Wednesday, January 14, 2009

Do you have a digital identity?

Last week I was in London at a workshop on "Digital Identities". The workshop was really interesting, and it made me wonder whether people really need to adopt digital identities to protect themselves online.

The work at the research group I am affiliated with at MIT, revolves around having transparent and accountable data on the web. This "data", I believe, includes the "online identities" of people as well. So, I am trained to think that you should be held accountable for whatever you say on the web! However, if the things you say are highly controversial, even unlawful in certain jurisdictions, and can have an adverse effect on your career, it seems reasonable to go under a pseudonym and write whatever you have to say, abdicating all the responsibilities and even the subsequent credit to yourself as a person in the real world.

Another point that was brought up in the discussion was that whether going under a pseudonym is at all better than writing something anonymously. To me, it doesn't appear to have much of a difference though. However, unlike an anonymous author, an author operating under a pseudonym will have a social circle who would promote the writings to a greater community under their own guises. There were so many interesting stories that came up in the discussion out of their own experiences!
If you are interested in these case stories and the "patterns" that emerged, have a look here.

Anyways, I still think that if you want to write about something you should fully disclose who you are. Coming from an open culture, where full disclosure means more visibility and hence more recognition to you and your work, it seemed a bit bizarre that you'd want to hide away under some name if you really want to say something on the web.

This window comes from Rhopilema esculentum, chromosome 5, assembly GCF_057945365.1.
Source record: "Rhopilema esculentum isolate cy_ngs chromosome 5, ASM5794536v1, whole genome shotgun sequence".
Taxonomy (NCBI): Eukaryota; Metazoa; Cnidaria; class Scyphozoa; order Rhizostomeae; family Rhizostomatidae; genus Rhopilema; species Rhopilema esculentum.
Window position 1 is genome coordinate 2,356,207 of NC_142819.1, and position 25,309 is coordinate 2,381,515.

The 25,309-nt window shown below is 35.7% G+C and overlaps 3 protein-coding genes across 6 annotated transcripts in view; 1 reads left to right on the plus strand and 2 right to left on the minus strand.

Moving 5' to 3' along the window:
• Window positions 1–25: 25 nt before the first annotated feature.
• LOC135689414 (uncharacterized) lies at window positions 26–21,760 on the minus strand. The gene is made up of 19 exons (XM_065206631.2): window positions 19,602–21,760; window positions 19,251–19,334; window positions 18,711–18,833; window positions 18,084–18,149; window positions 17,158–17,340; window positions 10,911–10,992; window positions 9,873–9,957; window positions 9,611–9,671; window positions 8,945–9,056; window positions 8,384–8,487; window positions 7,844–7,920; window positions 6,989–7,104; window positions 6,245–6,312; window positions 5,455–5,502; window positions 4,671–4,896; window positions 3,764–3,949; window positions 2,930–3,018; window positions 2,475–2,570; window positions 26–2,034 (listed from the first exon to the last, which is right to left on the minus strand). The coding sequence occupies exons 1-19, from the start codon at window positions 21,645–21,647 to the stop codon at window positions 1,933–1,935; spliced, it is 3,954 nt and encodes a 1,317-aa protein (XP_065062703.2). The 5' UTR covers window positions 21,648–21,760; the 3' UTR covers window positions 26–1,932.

I wonder if someone would ever come up with a technical or a legal solution to this problem? If you have any thoughts on this issue, please do comment!


Tor Hershman said...

I find it amusing that folks are afraid to use their names when they DO have name & address in the phone book.

Stay on groovin' safari,

karlcow said...


The name/address in the phone book is a proxy identification system without aggregation of your expressions. What is happening online is quite different and would translate in the physical world as each time you speak up in a public place, you give a copy of your id card and there is a public record of everything you said, even for those who were not in the context of the event. So your words might be contextualize in the environment of a Web site but at the same time, they are highly identifiable in a global environment. It reduces the social opacity and then collapse the shades of identities you might carry.

Garthee said...

I am not sure whether I understand the context of "Coming from an open culture", but in my opinion there are two reasons for hiding behind the pseudonyms.

1. Personal preference : I used "theebgar" for all online activities till I get gMail account somewhere in 2006 (I believe). Many people use this, as it enables them using a common identity without worrying about disclosing full information about themselves, or essential leaving the links to other bits and pieces about themselves. For example, you wouldn't want some social engineer to create a full profile of you for a well concerted attack.

2. Political repression :

I don't have to tell more on this, but this is happening not only in Sri Lanka, but anywhere freedom of speech is considered as a privilege but not a right.

PS: I personally don't like to comment in blogger because it requires you to sign in with Gmail / OpenID to comment.